More delays in brain growth seen with ADHD

By Amanda Gardner, HealthDay Reporter
More delays in brain growth seen with ADHD
Latest study finds the covering of the cerebral cortex developed more slowly.

(HealthDay) -- Researchers have uncovered more evidence that certain types of delays in brain development seem to be related to a heightened risk for attention-deficit hyperactivity disorder (ADHD).

A new study appearing in the current issue of the journal Biological Psychiatry found that development of the cortical surface -- which covers the region of the brain known as the cerebral cortex -- was slower in children with ADHD.

This complements previous research from the same team of scientists that found normal childhood thickening of the also is delayed in the brains of children with ADHD.

At this point, the findings have no but they may one day help point to genes that control the timing of , said study author Philip Shaw, head of the Neurobehavioral Clinical Research Section at the National Institute.

That, in turn, may lead to new insight into how to help kids with ADHD.

"This is more about understanding the causes and the underlying changes in the brain that happen with ADHD," added Jennifer Vannest, assistant professor of neurology at Cincinnati Children's Hospital. Vannest was not involved with the study.

Shaw and his colleagues did multiple brain-imaging scans of 234 children with ADHD and 231 normally developing children who served as controls. Scans began when the children were about 10 years old and continued until they were 17.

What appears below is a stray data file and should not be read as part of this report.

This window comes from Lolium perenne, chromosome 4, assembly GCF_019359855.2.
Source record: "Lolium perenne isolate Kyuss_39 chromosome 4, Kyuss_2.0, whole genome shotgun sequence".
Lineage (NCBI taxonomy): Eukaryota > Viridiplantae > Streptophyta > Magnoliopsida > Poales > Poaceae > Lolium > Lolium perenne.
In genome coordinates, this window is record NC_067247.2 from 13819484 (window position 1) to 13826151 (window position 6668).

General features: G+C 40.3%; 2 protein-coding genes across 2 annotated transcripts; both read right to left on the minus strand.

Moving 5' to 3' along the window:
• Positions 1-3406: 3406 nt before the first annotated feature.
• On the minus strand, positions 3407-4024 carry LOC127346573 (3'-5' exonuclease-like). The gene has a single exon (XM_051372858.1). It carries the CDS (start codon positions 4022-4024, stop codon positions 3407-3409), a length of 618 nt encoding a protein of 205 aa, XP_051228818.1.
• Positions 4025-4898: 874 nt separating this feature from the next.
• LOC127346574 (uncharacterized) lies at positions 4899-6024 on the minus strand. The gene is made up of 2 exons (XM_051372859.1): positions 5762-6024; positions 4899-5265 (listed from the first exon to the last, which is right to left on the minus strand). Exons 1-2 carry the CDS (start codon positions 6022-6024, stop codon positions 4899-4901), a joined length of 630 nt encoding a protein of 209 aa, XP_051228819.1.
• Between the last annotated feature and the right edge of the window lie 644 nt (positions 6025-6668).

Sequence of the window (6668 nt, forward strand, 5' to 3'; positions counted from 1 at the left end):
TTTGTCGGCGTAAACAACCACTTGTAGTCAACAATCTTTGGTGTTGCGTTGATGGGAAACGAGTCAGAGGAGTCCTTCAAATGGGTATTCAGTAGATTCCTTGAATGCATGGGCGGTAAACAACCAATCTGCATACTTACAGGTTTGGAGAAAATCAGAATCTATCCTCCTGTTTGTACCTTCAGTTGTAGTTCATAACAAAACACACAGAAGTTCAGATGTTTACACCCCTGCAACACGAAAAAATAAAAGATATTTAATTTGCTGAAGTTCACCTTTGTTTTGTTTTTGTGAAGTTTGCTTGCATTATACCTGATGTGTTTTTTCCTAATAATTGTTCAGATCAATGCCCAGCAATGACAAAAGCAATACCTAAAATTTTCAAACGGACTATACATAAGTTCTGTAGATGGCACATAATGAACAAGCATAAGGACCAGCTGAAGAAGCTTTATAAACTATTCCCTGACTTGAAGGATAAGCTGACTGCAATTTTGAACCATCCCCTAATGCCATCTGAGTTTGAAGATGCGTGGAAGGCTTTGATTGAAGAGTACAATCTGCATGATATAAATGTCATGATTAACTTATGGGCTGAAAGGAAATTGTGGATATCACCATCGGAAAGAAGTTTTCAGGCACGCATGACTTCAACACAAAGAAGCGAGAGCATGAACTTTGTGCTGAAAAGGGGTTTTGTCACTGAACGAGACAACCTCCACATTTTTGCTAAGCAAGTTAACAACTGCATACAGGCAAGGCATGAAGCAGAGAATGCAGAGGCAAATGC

Kids with ADHD did not reach "peak" development in the cortical surface until 14.6 years of age, compared with 12.7 years in normally developing kids.

"In healthy kids, the surface of the -- the cortex -- increases during adolescence, reaches a peak, then stabilizes into adult dimensions," Shaw explained.

This report, added to the previous findings on cortical thickness, suggest that the same mechanisms may govern development of different areas of the brain. At this point, however, it is unclear what those mechanisms might be.

The finding also may help settle the ongoing question of whether ADHD is due in part to a delay in development processes or whether it is due to a complete derailing of typical development, Shaw said.

"We find that the overall pattern or sequence in which different parts of the brain [mature] was quite similar between kids with ADHD and those who didn't have ADHD, but just a bit delayed," Shaw said. "In kids with ADHD, the regions in which this delay was most prominent was in brain centers responsible for action and attention."

The study did have some limitations. The researchers were not able to study whether medications for ADHD might have had an effect on brain development, nor did they have enough participants to see if there were differences between boys and girls.

And, although the study showed an association, it did not prove a cause-and-effect linkage.

"This certainly is not the whole story of ADHD, but a delay in this structure of the cortex might be part of the story of ADHD," Shaw said.

More information: The National Institute of Mental Health has more on ADHD.

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